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# Frontiers in Oncology

## Hypothesis and Theory ARTICLE

Front. Oncol., 17 November 2014 | https://doi.org/10.3389/fonc.2014.00331

# Mathematical formulation of DMH-based inverse optimization

Ivaylo B. Mihaylov1* and Eduardo G. Moros2
• 1Department of Radiation Oncology, University of Miami, Miami, FL, USA
• 2Department of Radiation Oncology, H. Lee Moffitt Cancer Center, Tampa, FL, USA

Purpose: To introduce the concept of dose–mass-based inverse optimization for radiotherapy applications.

Materials and Methods: Mathematical derivation of the dose–mass-based formalism is presented. This mathematical representation is compared to the most commonly used dose–volume-based formulation used in inverse optimization. A simple example on digitally created phantom is presented. The phantom consists of three regions: a target surrounded by high- and low-density regions. The target is irradiated with two beams through those regions and inverse optimization with dose–volume and dose–mass-based objective functions is performed. The basic properties of the two optimization types are demonstrated on the phantom.

Results: It is demonstrated that dose–volume optimization is a special case of dose–mass optimization. In a homogenous media, dose–mass optimization turns into dose–volume optimization. The dose calculations performed on the digital phantom show that in this very simple case dose–mass optimization tends to penalize more the dose delivery through the high-density region and therefore it results in delivering more dose through the low-density region.

Conclusion: It was demonstrated that dose–mass-based optimization is mathematically more general than dose–volume-based optimization. In the case of constant density media, dose–mass optimization transforms into dose–volume optimization.

## Introduction

Modern radiotherapy treatment planning relies on the dose–volume-histogram (DVH) paradigm, where doses to volumes of anatomical structures are employed (14). The widespread use of DVHs is rooted within the wealth of clinical information as well as clinician’s experience with dose–volume metrics (5). DVHs were introduced more than three decades ago, while intensity modulated radiotherapy (IMRT) was developed a decade later (4, 610). At those times, homogeneous dose calculations were the norm, with heterogeneous dose calculations hardly even possible, and therefore, not practical for a routine use. In recent years, however, it has been argued that the effects of delivered dose seem to be more closely related to healthy tissue toxicity (and thereby to clinical outcomes) when dose to mass, or dose–mass-histograms (DMHs), are considered in treatment plan review and evaluation (1116).

Dose–mass-histograms were introduced for evaluation and review of thoracic treatment plans (15, 16). Shortly, after their introduction, a rationale for their application was outlined (11, 12). In those publications, it was argued that DVHs of the lungs are breathing phase dependent, while DMHs are not (11). Investigation on the difference between DVHs and DMHs and their effects on the treatment outcomes showed that the range of deviation between them is very large (12). It was concluded that “the effectiveness of the dose distribution delivered to the patients seems to be more closely related to the radiation effects when using the DMH concept” (12). Similar conclusions that “DMH may be more relevant than DVH” were drawn in an investigation of DVH and DMH effects on 4D lung treatment plans (14).

## Mathematical Framework of DMH Inverse IMRT Optimization

Consider DVH-based IMRT optimization, where plans are designed through a number of dose–volume objectives (4, 17, 18). The optimization algorithm divides each beam’s cross-sectional plane into a 2D-array of finite size beamlets, which initially are assigned equal weights. With the initiation of the optimization those weights are varied (optimized), such that 2D intensity maps of variable intensities are created, with the aim of maximizing dose to targets, while at the same time minimizing doses to adjacent organs at risk (OARs). The doses to all volumes of interest (VOIs), resulting from those intensity maps from all beams, give rise to a set of optimization functions Fj, j = 1, … , n, where j runs over all the objectives specified for all VOIs, including targets and OARs. Those optimization functions are a mathematical representation of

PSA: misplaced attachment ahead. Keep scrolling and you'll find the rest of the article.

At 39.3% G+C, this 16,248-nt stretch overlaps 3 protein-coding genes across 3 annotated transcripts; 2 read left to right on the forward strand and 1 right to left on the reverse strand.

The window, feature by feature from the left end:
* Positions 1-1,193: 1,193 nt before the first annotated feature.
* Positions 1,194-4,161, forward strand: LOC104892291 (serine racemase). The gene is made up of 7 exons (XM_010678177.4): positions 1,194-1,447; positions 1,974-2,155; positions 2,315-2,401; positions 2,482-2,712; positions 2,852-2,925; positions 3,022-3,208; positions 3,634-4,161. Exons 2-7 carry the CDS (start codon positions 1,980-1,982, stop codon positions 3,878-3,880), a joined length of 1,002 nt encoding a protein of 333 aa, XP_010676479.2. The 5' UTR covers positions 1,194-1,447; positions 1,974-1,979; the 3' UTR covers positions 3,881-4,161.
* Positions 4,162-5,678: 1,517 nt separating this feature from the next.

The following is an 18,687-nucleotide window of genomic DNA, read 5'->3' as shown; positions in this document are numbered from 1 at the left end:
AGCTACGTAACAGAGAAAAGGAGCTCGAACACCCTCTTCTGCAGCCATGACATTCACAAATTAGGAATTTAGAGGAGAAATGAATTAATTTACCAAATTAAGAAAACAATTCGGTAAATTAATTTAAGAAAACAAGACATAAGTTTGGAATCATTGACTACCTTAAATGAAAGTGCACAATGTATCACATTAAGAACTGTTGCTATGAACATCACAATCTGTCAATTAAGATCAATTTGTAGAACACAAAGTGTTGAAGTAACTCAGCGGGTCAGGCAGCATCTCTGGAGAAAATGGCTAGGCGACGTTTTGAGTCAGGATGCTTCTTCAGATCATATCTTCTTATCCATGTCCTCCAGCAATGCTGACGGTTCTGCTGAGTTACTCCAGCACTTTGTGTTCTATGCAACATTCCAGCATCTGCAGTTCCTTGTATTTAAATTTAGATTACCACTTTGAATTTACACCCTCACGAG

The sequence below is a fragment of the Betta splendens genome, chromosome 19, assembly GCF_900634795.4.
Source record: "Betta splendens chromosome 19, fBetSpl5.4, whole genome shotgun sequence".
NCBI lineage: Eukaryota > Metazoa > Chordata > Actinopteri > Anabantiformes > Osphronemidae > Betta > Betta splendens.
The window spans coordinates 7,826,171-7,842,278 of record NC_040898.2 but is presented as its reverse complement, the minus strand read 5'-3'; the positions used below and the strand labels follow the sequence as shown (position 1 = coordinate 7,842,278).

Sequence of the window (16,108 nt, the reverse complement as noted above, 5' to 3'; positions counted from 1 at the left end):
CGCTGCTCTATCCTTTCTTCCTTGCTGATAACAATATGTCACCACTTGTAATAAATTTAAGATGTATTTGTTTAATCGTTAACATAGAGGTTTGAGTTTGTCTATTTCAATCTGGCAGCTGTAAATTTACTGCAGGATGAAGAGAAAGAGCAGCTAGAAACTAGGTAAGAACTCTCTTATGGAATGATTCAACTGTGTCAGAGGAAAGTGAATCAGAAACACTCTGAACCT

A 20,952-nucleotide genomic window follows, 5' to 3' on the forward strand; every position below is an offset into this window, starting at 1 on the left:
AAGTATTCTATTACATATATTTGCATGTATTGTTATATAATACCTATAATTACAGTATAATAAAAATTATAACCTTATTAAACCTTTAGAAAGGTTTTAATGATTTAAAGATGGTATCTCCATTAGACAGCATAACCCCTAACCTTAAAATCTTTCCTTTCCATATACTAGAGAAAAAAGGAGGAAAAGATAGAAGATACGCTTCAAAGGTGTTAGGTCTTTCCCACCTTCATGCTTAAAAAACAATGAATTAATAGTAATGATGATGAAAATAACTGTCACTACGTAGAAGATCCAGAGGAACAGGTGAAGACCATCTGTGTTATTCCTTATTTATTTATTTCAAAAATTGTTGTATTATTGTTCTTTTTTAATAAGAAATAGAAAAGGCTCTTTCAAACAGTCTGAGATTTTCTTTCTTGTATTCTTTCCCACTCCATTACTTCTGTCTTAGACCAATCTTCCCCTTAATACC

$F=∑j=1NFj$

IMRT objectives. The inverse optimization algorithm aims in minimizing a composite objective function given by Eq. 1. This function is a sum of all individual optimization objectives.

$Fj=∑i∈Vdi−djdj2Δvi$

For each VOI there might be, none or more than one Fj specified, depending on the aims of the radiotherapy plan. Equation 2 describes an example of a quadratic objective function (18). V denotes the volume of the VOI for which Fj is evaluated, di is the dose in voxel (3D volume element) i, dj is the desired dose in each voxel, and vi is the normalized (with respect to the entire VOI volume) voxel volume. The summation can be over the entire (min/max dose objectives) or partial (DVH-objectives) volume V of the VOI. The quadratic term in Eq. 2 makes the functions Fj always positive, thereby requiring the optimization to find only a minimum, i.e., to minimize the differences between individual voxel doses and the desired dose for the specified objective. The normalization with respect to the desired dose dj and to total organ volume in the equation terms, respectively, scales all functions Fj such that the contributions from targets and OARs in the global optimization of F are of the same magnitude and a global composite objective function (cf. Eq. 1) can be constructed. Note that, if the voxels of the dose grid (cf. Eq. 2) are of equal volumes the corresponding Δvi for most of the voxels will be the same, and can be moved in front of the summation. This makes the sum of Eq. 2 only partially dependent on volumes Δvi. This partial dependence is because of partial volume effects, where given VOI occupies only a fraction of a given dose voxel i, and Δvi for that dose voxel is different from Δvi for the dose voxels, which are fully contained in the VOI.

The implementation of tissue mass information and converting volume-based optimization into mass-based optimization can be achieved through Eq. 3, where the last term represents the voxel mass, normalized to the total VOI mass.

$Fj=∑i∈Vdi−djdj2Δmi$

If the mass term in Eq. 3 is expanded then the mass-based objective function will be represented by Eq. 4, where ρi is the averaged density in voxel i. Usually, the dose voxels in

$Fj=∑i∈Vdi−djdj2Δmi=∑i∈Vdi−djdj2×ρi×vi∑k∈Vρk×vk$

radiotherapy treatment planning are much larger than the voxels of the of the underlying computed tomography (CT) data. Therefore, the density in the dose voxel is an averaged from the CT density derived from the raw CT data through a CT-to-density calibration tables.